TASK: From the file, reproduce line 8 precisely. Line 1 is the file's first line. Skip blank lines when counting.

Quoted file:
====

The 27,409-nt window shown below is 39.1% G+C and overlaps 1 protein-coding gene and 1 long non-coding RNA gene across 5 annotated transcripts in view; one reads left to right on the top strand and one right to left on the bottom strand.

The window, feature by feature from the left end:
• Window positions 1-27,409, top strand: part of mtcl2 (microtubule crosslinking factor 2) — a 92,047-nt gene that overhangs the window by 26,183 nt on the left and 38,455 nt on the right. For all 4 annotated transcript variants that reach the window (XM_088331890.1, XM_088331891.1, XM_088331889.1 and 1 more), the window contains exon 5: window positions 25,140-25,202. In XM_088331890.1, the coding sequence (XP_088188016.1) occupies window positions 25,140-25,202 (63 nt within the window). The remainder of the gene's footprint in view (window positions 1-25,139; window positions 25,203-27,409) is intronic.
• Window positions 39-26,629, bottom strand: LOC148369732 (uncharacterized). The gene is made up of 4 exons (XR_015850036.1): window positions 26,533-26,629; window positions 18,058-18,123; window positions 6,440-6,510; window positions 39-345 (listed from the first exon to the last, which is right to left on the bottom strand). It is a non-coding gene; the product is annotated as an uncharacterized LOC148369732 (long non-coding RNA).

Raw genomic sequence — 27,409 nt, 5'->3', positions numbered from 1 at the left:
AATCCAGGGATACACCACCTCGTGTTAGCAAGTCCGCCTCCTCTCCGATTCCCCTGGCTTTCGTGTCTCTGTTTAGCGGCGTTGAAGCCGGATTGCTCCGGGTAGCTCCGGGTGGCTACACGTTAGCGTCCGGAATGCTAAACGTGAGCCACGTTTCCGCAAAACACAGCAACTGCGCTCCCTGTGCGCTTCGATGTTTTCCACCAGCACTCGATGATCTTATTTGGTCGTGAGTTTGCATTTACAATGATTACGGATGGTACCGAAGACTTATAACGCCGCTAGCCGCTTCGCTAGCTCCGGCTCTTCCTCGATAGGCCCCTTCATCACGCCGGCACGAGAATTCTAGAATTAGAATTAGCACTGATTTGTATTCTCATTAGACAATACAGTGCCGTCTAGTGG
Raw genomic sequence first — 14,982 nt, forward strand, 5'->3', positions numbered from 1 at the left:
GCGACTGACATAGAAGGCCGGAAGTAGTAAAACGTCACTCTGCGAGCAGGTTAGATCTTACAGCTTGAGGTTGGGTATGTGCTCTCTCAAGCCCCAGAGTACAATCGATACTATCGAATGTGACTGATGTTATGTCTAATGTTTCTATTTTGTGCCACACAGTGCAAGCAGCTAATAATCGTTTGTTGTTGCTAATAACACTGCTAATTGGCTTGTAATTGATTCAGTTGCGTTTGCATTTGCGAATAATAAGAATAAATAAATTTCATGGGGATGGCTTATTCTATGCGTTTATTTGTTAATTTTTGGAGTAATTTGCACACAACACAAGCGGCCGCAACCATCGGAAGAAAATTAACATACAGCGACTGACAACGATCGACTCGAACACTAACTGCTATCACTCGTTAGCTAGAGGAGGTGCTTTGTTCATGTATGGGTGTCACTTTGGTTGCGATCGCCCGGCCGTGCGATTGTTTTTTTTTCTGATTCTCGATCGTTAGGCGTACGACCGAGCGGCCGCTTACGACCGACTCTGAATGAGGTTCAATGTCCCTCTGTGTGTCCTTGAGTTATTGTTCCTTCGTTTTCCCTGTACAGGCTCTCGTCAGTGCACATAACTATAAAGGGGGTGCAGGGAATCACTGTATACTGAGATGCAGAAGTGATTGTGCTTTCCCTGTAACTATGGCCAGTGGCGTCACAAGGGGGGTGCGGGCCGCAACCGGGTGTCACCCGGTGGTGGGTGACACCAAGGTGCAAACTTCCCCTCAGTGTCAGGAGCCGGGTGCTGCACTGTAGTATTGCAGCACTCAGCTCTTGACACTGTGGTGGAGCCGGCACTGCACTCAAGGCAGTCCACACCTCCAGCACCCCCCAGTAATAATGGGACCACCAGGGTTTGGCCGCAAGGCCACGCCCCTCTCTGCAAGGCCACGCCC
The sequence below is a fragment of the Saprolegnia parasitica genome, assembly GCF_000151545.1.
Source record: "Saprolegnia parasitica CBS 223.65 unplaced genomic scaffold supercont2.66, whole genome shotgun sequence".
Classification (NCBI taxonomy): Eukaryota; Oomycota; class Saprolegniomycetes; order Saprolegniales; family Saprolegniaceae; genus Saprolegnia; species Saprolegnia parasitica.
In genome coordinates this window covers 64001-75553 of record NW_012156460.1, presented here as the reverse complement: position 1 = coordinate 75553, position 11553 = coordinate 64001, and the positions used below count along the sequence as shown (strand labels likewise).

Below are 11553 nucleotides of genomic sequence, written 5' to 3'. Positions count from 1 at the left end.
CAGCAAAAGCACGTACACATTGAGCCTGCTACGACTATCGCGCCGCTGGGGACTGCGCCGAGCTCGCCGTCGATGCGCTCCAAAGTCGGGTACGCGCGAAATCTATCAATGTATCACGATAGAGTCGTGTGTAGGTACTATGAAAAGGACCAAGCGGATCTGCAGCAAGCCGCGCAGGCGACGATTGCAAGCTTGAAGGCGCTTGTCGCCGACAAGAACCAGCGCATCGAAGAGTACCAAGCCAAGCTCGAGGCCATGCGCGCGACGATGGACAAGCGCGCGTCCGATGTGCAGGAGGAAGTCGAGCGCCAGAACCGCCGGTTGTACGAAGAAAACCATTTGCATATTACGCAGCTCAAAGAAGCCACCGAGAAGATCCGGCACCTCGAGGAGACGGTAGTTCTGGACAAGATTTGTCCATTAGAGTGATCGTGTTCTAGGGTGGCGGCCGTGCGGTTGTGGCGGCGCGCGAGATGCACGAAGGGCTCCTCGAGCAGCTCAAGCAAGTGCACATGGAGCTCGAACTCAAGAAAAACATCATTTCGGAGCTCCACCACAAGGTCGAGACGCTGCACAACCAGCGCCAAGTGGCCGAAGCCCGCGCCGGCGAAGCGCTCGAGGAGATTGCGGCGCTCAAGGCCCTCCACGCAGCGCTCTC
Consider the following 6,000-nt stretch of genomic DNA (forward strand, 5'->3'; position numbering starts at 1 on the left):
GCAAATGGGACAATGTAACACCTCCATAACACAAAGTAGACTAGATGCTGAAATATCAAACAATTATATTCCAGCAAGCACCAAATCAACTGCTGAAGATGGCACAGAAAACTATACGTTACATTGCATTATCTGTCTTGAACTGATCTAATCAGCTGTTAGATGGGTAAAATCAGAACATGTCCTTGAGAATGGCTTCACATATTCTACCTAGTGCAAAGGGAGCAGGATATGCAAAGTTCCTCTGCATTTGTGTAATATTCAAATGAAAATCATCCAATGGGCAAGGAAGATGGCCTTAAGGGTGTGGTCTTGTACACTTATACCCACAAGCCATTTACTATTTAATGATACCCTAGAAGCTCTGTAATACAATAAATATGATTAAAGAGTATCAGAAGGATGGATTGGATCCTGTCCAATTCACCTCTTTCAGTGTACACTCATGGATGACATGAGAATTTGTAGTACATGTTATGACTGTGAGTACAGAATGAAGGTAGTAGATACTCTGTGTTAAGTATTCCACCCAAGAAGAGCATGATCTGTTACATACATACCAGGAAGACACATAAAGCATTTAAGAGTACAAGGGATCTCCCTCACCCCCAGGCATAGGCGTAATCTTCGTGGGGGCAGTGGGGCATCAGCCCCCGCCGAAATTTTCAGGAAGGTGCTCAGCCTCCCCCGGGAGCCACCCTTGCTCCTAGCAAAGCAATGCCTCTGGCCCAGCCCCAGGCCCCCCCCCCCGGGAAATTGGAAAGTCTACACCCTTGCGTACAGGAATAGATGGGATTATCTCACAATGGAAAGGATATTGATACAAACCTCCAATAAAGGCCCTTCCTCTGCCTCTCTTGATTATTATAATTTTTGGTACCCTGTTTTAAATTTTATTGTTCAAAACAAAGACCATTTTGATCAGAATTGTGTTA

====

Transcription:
GCGACTGACATAGAAGGCCGGAAGTAGTAAAACGTCACTCTGCGAGCAGGTTAGATCTTACAGCTTGAGGTTGGGTATGTGCTCTCTCAAGCCCCAGAGTACAATCGATACTATCGAATGTGACTGATGTTATGTCTAATGTTTCTATTTTGTGCCACACAGTGCAAGCAGCTAATAATCGTTTGTTGTTGCTAATAACACTGCTAATTGGCTTGTAATTGATTCAGTTGCGTTTGCATTTGCGAATAATAAGAATAAATAAATTTCATGGGGATGGCTTATTCTATGCGTTTATTTGTTAATTTTTGGAGTAATTTGCACACAACACAAGCGGCCGCAACCATCGGAAGAAAATTAACATACAGCGACTGACAACGATCGACTCGAACACTAACTGCTATCACTCGTTAGCTAGAGGAGGTGCTTTGTTCATGTATGGGTGTCACTTTGGTTGCGATCGCCCGGCCGTGCGATTGTTTTTTTTTCTGATTCTCGATCGTTAGGCGTACGACCGAGCGGCCGCTTACGACCGACTCTGAATGAGGTTCAATGTCCCTCTGTGTGTCCTTGAGTTATTGTTCCTTCGTTTTCCCTGTACAGGCTCTCGTCAGTGCACATAACTATAAAGGGGGTGCAGGGAATCACTGTATACTGAGATGCAGAAGTGATTGTGCTTTCCCTGTAACTATGGCCAGTGGCGTCACAAGGGGGGTGCGGGCCGCAACCGGGTGTCACCCGGTGGTGGGTGACACCAAGGTGCAAACTTCCCCTCAGTGTCAGGAGCCGGGTGCTGCACTGTAGTATTGCAGCACTCAGCTCTTGACACTGTGGTGGAGCCGGCACTGCACTCAAGGCAGTCCACACCTCCAGCACCCCCCAGTAATAATGGGACCACCAGGGTTTGGCCGCAAGGCCACGCCCCTCTCTGCAAGGCCACGCCC